A common critique of OTAs is that there are insufficient metrics available for the purpose of evaluating who the OT contracts are being awarded to and to what degree that funding supports the transition of DoD R&D priorities to Programs of Record. The data should be captured by the consortium managers that execute the OTAs but is stifled due to outdated DoD IT systems and inconsistent standards on what is deemed important information. This creates a transparency issue that makes it difficult for consortium managers to work with their customers to determine what metrics for success, beyond total dollars on contract, look like and how to track and present them.
That most OTA dollars flow through consortia further complicates evaluation of OTAs For instance, the Federal Procurement Data System has not been set up to track OTA projects and the dollars that flow through a consortium, meaning DoD cannot always access certain information, such as which individual contractors within a consortium are covering which part of the project and how much money they are awarded. While consortium managers almost certainly collect and track this data, more can be done to depict this data and ensure DoD customers understand its importance.
Opportunity 2 – Optimizing Consortium Membership
One particular subject that merits further study is the dynamic between larger and smaller members within a consortium. No publicly available data exists on the distribution of OTA funds to non-traditional versus traditional consortium members. It would be beneficial to ensure that the industry savvy of the established, defense industry companies within a consortia does not prevent the smaller, truly nontraditional companies from delivering on their capabilities.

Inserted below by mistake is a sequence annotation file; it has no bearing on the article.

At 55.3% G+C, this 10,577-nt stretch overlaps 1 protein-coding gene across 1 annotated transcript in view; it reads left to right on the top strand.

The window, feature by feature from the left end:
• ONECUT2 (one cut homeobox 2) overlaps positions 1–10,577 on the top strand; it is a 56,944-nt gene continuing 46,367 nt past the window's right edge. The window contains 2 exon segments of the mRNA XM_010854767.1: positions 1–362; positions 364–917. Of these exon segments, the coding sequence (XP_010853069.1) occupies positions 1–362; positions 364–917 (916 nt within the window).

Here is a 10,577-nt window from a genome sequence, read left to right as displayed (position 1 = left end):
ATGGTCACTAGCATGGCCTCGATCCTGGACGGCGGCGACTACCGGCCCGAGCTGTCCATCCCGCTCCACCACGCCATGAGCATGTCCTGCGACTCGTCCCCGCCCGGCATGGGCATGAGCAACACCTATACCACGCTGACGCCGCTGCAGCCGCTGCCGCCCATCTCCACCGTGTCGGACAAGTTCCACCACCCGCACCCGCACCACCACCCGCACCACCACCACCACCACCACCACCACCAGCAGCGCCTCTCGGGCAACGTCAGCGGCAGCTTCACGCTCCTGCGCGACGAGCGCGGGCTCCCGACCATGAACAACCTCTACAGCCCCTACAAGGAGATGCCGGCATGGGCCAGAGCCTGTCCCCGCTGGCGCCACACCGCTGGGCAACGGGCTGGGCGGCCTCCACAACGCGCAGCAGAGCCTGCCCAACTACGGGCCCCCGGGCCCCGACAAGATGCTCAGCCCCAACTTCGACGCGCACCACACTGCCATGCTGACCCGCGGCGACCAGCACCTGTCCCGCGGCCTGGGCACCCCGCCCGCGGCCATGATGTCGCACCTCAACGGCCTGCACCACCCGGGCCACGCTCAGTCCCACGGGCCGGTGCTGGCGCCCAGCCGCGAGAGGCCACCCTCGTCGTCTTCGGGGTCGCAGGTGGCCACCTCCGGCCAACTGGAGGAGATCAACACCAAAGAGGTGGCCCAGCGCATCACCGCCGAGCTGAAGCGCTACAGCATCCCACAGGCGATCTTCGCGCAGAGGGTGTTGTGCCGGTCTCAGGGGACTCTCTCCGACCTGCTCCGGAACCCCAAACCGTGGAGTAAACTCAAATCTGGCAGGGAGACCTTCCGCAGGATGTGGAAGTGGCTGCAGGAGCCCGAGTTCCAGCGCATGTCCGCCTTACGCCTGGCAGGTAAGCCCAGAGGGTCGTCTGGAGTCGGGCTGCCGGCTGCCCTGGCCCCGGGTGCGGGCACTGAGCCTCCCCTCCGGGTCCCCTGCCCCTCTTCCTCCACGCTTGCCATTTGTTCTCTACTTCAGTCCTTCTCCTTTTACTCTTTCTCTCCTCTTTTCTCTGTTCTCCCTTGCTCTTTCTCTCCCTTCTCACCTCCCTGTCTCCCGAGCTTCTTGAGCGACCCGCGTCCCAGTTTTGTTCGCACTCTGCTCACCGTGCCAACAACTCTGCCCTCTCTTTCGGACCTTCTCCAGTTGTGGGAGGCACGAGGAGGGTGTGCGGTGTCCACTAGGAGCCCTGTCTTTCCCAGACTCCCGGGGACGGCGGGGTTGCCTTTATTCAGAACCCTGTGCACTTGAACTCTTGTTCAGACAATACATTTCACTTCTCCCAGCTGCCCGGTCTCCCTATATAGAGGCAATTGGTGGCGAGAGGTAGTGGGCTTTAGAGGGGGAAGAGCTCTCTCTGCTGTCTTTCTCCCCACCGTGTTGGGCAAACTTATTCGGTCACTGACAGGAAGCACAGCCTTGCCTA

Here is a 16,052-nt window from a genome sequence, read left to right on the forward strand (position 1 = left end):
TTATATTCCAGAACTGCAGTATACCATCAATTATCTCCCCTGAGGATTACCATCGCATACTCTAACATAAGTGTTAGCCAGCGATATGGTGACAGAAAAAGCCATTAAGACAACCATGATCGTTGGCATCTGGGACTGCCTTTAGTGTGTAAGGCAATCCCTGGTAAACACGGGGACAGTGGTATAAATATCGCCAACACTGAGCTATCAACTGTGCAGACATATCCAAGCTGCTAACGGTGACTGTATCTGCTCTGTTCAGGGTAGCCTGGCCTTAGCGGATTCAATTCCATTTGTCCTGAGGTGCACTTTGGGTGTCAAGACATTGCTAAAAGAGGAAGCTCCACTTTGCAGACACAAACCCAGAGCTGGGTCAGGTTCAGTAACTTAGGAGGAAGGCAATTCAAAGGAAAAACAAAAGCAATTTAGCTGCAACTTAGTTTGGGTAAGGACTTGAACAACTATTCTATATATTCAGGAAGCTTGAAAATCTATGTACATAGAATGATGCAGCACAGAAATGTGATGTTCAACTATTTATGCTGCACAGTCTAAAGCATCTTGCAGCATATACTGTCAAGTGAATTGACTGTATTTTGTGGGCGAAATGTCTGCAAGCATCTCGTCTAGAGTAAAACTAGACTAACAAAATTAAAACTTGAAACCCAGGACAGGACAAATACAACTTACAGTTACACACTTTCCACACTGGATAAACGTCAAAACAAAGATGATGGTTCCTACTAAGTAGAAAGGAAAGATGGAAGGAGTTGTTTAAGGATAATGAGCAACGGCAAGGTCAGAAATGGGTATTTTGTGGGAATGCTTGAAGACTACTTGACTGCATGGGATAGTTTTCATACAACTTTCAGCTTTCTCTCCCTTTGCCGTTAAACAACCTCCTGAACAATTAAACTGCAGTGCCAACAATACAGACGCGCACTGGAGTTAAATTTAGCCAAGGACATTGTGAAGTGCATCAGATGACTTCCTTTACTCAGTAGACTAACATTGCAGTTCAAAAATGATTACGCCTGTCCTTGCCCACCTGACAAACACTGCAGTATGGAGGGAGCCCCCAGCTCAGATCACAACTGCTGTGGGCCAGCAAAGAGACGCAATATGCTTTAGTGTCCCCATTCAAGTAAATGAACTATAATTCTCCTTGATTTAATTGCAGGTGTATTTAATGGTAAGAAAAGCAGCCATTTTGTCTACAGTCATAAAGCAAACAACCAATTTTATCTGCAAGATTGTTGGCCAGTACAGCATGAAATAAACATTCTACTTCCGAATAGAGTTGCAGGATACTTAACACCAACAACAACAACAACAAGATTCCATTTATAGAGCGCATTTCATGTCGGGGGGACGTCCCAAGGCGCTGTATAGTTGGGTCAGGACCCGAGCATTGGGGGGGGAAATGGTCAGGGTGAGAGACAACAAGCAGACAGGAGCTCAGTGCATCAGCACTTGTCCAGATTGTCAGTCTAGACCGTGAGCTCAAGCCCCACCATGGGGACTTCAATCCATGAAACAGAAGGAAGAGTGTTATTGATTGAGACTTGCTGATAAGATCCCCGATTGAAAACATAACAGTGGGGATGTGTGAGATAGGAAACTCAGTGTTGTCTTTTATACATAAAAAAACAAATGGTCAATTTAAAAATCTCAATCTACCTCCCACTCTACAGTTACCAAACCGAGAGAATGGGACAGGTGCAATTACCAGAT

While larger companies may act as a sort of “benevolent prime” to the smaller companies, the standard fee to maintain membership does not help even the playing field. While the membership fee, amounting to several thousand dollars per consortium, is negligible for larger companies, it is a risk for small commercial businesses who have not yet scored their first big contract with DoD, have to make every dollar count. This could render it difficult to allocate spare cash to consortia membership fees. OTA consortia already waive the membership fee for academic institutions, and consortium managers should consider taking this policy a step further by reducing membership costs for nontraditional companies which already meet other important membership criteria.
Opportunity 3 – Training for Sponsors
One of the main benefits of OT-focused consortia is that they reduce the administrative burden on the government. Yet, they do not eliminate the need for the government to develop a more trained OTA workforce, starting with DoD agencies seeking to use OTAs. Between 2009 and 2016, when the majority of consortia were managed by the Army Contracting Command, the Navy and the Air Force continued to rely on the Army to perform the legwork of executing OTAs. This caused their own internal workforce’s ability to do OTAs to atrophy or simply not develop at all. The fact that they relied on consortia models and agreements originally intended to support Army acquisition further complicated Navy and the Air Force’s OT contract rollout. The Defense Acquisition University can immediately help here but updating their official training for OT authorities.
Fortunately, DoD appears to recognize the need for a trained OTA-specialized workforce, and the balance of Army managed OTAs is starting to equalize with other Services. The continued success of OTAs hinges on healthy relationships between knowledgeable consortium managers and contract Agreements Officers which starts with ensuring both parties are trained in the same best practices for OT utilization and consortium management.
The renewed and expansive use of OTs, kick-started by the reforms in the 2016 NDAA have fostered an explosion in nontraditional engagement by DoD. This has resulted in a significant amount of Federal funding placed on contract in an expedited manner. Yet there is always more to improve on, especially with regard to consortium managed OTAs. By establishing and monitoring readily available metrics for OT performance, reducing barriers to nontraditional participation and training the workforce supporting OT deployments, DoD has an opportunity to provide a highly capable solution for Program Managers to meet their requirements. It has the potential to truly be innovation in a box.
Olivia Letts is an Associate with One Defense. Stephen Rodriguez is Managing Partner at One Defense and a Senior Advisor at the Atlantic Council.